3 out of 4 stars
Share This Review
The Second Eve: Understanding Biblical Equality by Bette Boersma provides an in-depth look at the ever-changing interpretation of the status of women in the Church. I am rating this book 3 out of 4 stars. The book provides an engaging breakdown of specific bible verses that relate to the role of women. Boersma helps break down the original meaning and audience, then shows the contrast between the original meaning and the modern interpretation of the words. This book received a rating of 3 stars due to several formatting and grammatical issues which, at times, took away from the authority of the writing.
The thing I enjoyed most about this book is that the opinion of the author never came across as rash or judgmental. Also, the book never put down men in favor of building up women. There seems to be a healthy balance of acknowledging that certain verses are commonly misinterpreted with an accurate portrayal of how to correct the misinterpretation. Boersma focuses heavily on translations of certain words and how a small tweak in the translation can change the meaning of entire verses. She is extremely knowledgeable about her subject matter and proves herself to be more than capable of tackling the difficult issue of gender equality in the Church.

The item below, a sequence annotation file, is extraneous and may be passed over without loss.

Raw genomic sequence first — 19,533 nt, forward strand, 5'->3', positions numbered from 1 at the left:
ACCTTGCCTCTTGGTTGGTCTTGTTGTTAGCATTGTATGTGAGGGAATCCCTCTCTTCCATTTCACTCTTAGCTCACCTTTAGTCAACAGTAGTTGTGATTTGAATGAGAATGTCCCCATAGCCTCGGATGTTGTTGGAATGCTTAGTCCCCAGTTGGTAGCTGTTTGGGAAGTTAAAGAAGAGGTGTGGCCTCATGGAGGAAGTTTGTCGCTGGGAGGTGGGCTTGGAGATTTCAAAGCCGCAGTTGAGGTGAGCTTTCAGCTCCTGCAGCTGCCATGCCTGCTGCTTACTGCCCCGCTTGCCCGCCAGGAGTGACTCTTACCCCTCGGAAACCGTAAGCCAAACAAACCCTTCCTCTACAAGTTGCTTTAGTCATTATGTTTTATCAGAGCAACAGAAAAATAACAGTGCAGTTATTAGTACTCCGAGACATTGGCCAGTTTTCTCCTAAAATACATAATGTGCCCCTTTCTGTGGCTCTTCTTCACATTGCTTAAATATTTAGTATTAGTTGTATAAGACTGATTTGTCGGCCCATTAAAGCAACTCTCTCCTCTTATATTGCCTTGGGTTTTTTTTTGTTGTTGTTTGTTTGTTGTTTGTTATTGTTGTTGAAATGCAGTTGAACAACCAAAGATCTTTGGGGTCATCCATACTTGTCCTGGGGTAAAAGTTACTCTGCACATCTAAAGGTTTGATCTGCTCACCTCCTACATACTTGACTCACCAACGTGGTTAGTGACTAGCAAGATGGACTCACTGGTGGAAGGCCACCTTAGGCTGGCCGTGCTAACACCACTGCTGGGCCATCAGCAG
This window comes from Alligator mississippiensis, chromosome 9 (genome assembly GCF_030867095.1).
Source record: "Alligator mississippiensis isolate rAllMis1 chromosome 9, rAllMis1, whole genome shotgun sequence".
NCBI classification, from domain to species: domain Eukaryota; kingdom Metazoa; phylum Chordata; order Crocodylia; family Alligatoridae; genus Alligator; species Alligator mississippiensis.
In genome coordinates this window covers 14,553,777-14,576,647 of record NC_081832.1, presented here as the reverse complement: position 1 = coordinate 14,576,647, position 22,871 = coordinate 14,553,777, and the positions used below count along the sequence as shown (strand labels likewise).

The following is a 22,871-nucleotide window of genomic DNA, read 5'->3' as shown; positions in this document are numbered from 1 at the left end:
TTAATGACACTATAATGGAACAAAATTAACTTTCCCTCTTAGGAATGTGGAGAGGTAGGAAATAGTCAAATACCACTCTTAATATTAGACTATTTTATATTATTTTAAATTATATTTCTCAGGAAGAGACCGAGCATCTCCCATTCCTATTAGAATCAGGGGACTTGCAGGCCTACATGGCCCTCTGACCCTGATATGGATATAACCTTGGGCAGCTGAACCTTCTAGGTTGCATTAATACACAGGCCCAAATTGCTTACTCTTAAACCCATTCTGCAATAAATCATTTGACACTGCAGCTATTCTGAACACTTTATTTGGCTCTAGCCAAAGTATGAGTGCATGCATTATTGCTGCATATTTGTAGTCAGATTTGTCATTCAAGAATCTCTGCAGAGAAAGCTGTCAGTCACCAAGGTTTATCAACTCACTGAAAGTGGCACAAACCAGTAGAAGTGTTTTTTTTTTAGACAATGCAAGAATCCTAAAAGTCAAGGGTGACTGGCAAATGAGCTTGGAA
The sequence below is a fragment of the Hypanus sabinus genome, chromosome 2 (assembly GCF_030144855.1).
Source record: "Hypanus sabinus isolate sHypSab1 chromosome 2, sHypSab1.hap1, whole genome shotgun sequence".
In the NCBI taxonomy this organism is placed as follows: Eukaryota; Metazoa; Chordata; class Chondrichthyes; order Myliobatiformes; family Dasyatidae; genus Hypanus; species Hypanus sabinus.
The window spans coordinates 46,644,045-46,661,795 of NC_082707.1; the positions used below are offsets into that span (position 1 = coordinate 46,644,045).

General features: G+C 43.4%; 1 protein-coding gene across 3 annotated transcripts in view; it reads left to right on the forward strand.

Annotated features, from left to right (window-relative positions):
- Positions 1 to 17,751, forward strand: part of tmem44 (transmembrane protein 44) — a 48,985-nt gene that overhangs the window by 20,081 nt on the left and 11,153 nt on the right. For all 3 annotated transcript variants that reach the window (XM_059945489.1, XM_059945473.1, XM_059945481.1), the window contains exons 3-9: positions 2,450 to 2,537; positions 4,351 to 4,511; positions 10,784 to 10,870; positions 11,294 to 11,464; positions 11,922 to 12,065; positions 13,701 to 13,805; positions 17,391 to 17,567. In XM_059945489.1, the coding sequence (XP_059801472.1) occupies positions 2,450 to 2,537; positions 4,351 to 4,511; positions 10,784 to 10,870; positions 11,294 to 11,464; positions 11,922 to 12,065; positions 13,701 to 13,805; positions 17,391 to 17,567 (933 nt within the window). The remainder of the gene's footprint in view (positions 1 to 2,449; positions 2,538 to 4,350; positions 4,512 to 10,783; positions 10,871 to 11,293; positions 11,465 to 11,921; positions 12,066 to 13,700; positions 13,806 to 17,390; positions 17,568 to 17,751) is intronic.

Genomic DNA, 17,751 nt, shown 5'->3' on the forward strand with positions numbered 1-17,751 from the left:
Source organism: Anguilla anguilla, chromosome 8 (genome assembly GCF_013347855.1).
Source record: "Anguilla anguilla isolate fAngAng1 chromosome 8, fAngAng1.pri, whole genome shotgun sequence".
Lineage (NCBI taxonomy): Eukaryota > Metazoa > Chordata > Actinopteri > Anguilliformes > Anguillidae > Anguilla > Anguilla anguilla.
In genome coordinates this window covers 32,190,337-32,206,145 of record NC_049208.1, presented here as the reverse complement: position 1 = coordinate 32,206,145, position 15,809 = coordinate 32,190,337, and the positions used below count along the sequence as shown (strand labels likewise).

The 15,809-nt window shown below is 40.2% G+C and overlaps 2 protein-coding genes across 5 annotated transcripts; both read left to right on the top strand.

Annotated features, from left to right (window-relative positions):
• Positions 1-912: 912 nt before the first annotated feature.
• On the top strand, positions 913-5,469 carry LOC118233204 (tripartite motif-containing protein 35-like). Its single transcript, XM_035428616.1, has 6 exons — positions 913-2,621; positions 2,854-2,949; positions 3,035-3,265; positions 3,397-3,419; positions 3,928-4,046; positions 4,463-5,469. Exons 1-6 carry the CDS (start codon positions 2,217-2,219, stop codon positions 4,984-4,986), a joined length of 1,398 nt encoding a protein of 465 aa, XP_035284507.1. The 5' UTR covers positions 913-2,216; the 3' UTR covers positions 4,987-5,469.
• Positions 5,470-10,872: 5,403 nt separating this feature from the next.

What I disliked most about the story is the constant bouncing back and forth between the writing style of scripture and the modern writing style of the author. At times it was difficult for me to read more than a few pages at once without feeling overwhelmed.
Boersma introduces thought-provoking questions that will make women of any age sit down and ponder their own experience. For example, she questions, “To what extent have I, and for that matter have a majority of women, chosen to be, or appear to be, childlike in order to satisfy a cultural demand to appear more feminine? How often do we take on a passive, dependent persona?” Not having been raised in the Church myself, I still found that I was nodding along with her implication of society as the culprit of the pressure to appear feminine.
The style of The Second Eve assumes a working knowledge of religious scripture. As such, it does not apply to those readers without a religious background or, at the least, an appreciation of religious texts. I do not consider myself a deeply religious individual, but I was able to view the text as informative and insightful. Overall, this is a great read for anyone looking to open themselves up to new ideas and interpretations of the Bible.
The Second Eve
View: on Bookshelves | on Amazon